[00:06:03.380] – Caroline
So it’s wonderful to have people from a broad geography in the classroom, but it’s very difficult for people to be traveling regularly right, if it’s long haul. So the online format makes it much more feasible for people to engage from across the world. And I think it’s a nice mix to have some online and then some on campus. And I’m sure when they deliver those on campus modules, they will be very well aware of the issue that Maria mentioned. They really have to work very hard during those times to build the relationships because there is a big risk that you won’t build the same quality relationship that you would if you were sitting alongside someone in the classroom and working together in a team physically 100% of the program. So I would imagine that when they are on campus or when they do bring the cohort together, they will be very focused on the relationship building elements, the networking building that cohesion between the students.
[00:07:11.810] – John
Yeah, really true. I think this explosion in online education does raise a number of interesting issues and challenges. For one thing, one online program is not equal to another. There are blended versions of these. Some offer in resident sessions, some don’t. Some have weekly live internet classes. Some are completely asynchronous, meaning that you’re only watching videos and engaging with your classmates on your own zoom sessions or on discussion boards with no real contact involving a live faculty member. So oftentimes we just talk about online MBA. But in fact, one program can differ greatly from another. Some programs, I would say most programs, offer no career support or development resources for professionals at all. The more expensive ones do. But even there’s somewhat limiting because of the nature of the virtual world. And then there’s the issue of price prices all over the place. You have the disruptively priced players like the University of Illinois, the Gee School of Business and Boston University Quest Ram School of Business. Both have online MBA programs that are very successful and are priced at under $25,000. And then you have schools that are going for the big bucks, like Wharton.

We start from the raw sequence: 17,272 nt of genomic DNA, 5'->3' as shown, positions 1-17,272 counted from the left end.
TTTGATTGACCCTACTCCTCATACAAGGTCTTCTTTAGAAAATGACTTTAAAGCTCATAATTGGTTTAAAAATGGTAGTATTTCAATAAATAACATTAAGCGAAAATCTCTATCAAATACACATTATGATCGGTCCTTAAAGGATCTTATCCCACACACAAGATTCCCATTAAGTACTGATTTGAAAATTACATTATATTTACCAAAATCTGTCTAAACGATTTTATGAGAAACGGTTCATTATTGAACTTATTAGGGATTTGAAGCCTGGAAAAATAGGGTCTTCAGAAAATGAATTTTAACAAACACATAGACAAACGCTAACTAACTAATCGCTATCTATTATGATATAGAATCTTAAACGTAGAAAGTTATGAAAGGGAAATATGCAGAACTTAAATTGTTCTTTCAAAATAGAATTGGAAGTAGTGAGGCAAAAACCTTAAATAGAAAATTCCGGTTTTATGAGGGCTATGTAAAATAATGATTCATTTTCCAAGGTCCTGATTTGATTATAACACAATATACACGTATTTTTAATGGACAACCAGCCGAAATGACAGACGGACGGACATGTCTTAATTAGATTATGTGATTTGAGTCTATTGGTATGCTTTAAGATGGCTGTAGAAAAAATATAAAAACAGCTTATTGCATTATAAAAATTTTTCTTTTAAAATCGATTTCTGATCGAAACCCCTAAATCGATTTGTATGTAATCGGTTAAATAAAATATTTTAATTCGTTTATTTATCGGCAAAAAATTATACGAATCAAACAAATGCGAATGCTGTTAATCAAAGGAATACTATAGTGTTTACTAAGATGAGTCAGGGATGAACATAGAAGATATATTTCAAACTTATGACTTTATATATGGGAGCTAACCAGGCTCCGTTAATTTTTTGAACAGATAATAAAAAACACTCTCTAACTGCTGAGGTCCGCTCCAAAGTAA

[00:08:38.090] – John
The Wharton I think move is a really interesting gamble. Obviously, Dean Erica James, who’s been in that job for two years, is anticipating that Wharton’s incredible reputation and the quality of its traditional EMBA programs. And the quality is fantastic. It’s a very rigorous program, probably one of the most rigorous EMBA programs in the world. She’s betting that she can leverage that brand and that image and get an equivalent amount of money for an online version of the program. You’ll probably find enough takers to make it viable, I would think. But in the beginning when people started thinking about online learning, they thought technology would allow higher education to become more affordable and more accessible. And in some cases it has. But in many cases, at least with elite brands that are leveraging those reputations, it has not. There are many premium priced online degrees out there, I would say even shockingly so, given the things that you sacrifice in online education that have been mentioned by both Caroline and Maria. It’s kind of astounding that to think that someone would pay, let’s face it, a quarter of a million dollars to Wharton for an online MBA.